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The Diarist’s Identity – Handout A: Narrative


Mary Boykin Miller (later Mary Chesnut) was born to an elite South Carolina family in 1823. Her father served as a U.S. representative, senator, and governor. At the age of 17, she married James Chesnut Jr., and the couple lived on his parents’ plantation. James served as a U.S. senator before becoming chief of the Department of the Military of South Carolina and brigadier general in the Confederate Army during the Civil War.

Mary Chesnut experienced Southern culture and society during a critical time in U.S. history, and she understood the importance of the secession crisis, slavery, and war. She decided to record her experiences and thoughts in a diary that focused on the political and social issues surrounding the war. She didn’t shy away from contentious matters such as class, slavery, and the power of white men.

Chesnut began to edit and revise her entries and notes to ready the diary for publication after the war; when she died in 1886, a friend worked to have the work published. An abridged version was released in 1905, with more extensive editions released in 1949 and 1982. The 1982 edition, compiled by historian C. Vann Woodward, won the Pulitzer Prize in history.


South Carolina’s social circles revolved around slaveholding landowners in Charleston and Columbia. As a young girl, Mary Miller attended Madame Talvande’s French School for Young Ladies in Charleston to prepare for life as a member of this society. While there, Miller studied literature, rhetoric, sciences, and history.

When she was 13, she met James Chesnut Jr., a member of an elite southern family that owned a
vast estate in North Carolina. Mary’s father moved the family to Mississippi soon thereafter, in part to split the young couple up. It was there that the young woman’s ideas about life and society began to change. For the first time, she started to consider the enslavement of African Americans and the treatment of Native Americans as unjust.

Despite the separation, Mary and James married in 1840, and the couple moved to his parents’
plantation, Mulberry. There, Mary spent the majority of her time reading. The boredom of estate life began to wear on her health, and within a few years, the Chesnuts moved into a house in Camden, S.C. There, James served for a time as a South Carolina representative and senator. Mary helped James with his writings and speeches as a politician, but she didn’t always agree with his positions. She supported states’ rights and the South’s right to secede, but was against slavery and advocated for gradual emancipation.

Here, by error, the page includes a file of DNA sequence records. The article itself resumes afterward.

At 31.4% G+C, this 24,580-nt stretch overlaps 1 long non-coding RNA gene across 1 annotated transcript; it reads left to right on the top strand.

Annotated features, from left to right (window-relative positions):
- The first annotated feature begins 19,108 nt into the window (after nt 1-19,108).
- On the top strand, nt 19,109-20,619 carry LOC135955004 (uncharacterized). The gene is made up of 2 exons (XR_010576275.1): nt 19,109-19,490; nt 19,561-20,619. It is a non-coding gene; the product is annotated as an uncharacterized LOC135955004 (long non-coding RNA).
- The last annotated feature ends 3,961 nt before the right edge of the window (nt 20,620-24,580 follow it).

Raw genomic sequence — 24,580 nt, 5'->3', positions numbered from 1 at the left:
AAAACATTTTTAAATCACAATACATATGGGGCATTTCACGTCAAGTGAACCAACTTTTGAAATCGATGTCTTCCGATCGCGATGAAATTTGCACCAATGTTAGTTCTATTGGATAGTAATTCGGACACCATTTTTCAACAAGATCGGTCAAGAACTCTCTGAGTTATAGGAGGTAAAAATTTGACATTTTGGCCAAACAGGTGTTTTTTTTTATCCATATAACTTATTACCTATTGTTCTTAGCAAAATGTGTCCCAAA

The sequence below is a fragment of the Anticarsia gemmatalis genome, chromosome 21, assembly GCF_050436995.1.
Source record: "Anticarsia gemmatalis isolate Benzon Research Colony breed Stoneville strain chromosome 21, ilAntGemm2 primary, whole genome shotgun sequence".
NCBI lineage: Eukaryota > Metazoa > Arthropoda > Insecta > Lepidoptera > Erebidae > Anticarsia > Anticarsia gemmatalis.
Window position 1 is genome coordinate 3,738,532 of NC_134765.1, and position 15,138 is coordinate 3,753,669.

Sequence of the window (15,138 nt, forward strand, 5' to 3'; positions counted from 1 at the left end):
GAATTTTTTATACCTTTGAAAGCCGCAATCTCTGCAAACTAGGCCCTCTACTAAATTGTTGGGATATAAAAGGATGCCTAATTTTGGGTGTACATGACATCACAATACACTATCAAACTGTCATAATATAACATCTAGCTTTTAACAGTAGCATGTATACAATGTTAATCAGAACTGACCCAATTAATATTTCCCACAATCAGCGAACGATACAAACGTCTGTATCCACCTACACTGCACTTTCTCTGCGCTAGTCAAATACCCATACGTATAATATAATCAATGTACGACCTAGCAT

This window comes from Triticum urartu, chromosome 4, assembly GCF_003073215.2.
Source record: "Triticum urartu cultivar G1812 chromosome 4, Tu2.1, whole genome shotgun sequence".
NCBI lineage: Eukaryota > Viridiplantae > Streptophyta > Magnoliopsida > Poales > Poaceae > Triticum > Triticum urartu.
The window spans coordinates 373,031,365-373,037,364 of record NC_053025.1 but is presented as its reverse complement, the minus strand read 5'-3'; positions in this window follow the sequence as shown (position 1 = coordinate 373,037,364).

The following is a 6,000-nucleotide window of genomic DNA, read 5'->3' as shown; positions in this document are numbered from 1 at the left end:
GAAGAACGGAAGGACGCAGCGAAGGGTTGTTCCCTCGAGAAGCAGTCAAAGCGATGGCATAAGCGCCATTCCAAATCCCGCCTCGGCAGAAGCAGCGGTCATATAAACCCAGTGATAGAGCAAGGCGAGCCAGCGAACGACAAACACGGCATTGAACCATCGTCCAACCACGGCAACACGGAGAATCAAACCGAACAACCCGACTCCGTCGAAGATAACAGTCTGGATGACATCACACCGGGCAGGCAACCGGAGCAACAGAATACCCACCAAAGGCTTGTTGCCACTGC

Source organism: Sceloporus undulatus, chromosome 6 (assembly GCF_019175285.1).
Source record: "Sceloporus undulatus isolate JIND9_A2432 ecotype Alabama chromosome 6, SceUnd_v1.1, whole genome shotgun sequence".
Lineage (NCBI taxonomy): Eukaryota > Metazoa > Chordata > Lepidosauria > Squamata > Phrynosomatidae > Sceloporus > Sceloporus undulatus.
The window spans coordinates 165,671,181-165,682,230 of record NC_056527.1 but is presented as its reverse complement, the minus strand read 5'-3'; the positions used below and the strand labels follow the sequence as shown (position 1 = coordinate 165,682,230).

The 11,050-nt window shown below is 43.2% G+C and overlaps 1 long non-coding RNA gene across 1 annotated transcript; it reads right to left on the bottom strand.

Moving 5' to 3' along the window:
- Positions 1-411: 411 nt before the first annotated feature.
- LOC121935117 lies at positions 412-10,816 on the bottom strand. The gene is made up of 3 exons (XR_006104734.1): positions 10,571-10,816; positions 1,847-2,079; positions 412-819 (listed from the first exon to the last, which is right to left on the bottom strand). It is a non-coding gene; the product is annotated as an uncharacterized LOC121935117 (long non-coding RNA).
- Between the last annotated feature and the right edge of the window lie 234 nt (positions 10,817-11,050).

When James was elected to the U.S. Senate in 1858, the couple moved to Washington, D.C, where
Mary became involved with the political society. After Abraham Lincoln was elected president in 1860, however, James resigned his Senate seat. The Chesnuts returned to South Carolina, where James served at the secession convention and the writing of the Confederate constitution. Mary Chesnut understood that she was living through a significant time in history, and decided to record her thoughts and observations in a diary, which she kept from 1861 until the end of the Civil War in 1865. James took a position as an officer in the Confederate Army, serving as an aide to General Beauregard during the siege of Fort Sumter. Mary was also in Charleston when the first shots were fired, writing a detailed description of her experience watching the attack from a rooftop.

Mary followed James to many of his posts during the war, allowing her to mingle with leaders of the Confederacy. Her diary reflected the changing lives of those who lived in and fought for the South. She delved into issues of class, race, and gender. For example, her work described the problems that arose when white male slave owners had children with female slaves as well as the expected subordination of southern women. She understood the significance of the war and the effect it had on southern society. Writing and describing these issues made Chestnut more self-aware and affected the way she viewed her own life.

After the war, Mary and James returned to Mulberry, but their way of life had changed. James
went back to local politics, but when his father died in 1866, the Chesnuts were left in debt. Mary Chesnut began to write novels, and in 1876, she decided to start editing her diaries for publication. Her initial edits were insufficient to reduce the book to a publishable size, and she also feared that some of the more controversial entries would cause her to lose her social standing. She continued to polish the diary for years, removing personal entries and filling in gaps.

Prior to her death, Chesnut gave a draft of the diary to a friend, Isabella Martin, to have it published. Mary passed away in 1886 from a heart attack, and the first version of her journal was printed in 1905. Chesnut recorded her thoughts so others would understand the issues that southerners faced. Her identity as a member of southern society influenced her writing but also affected later generations’ understanding of southern culture and practices.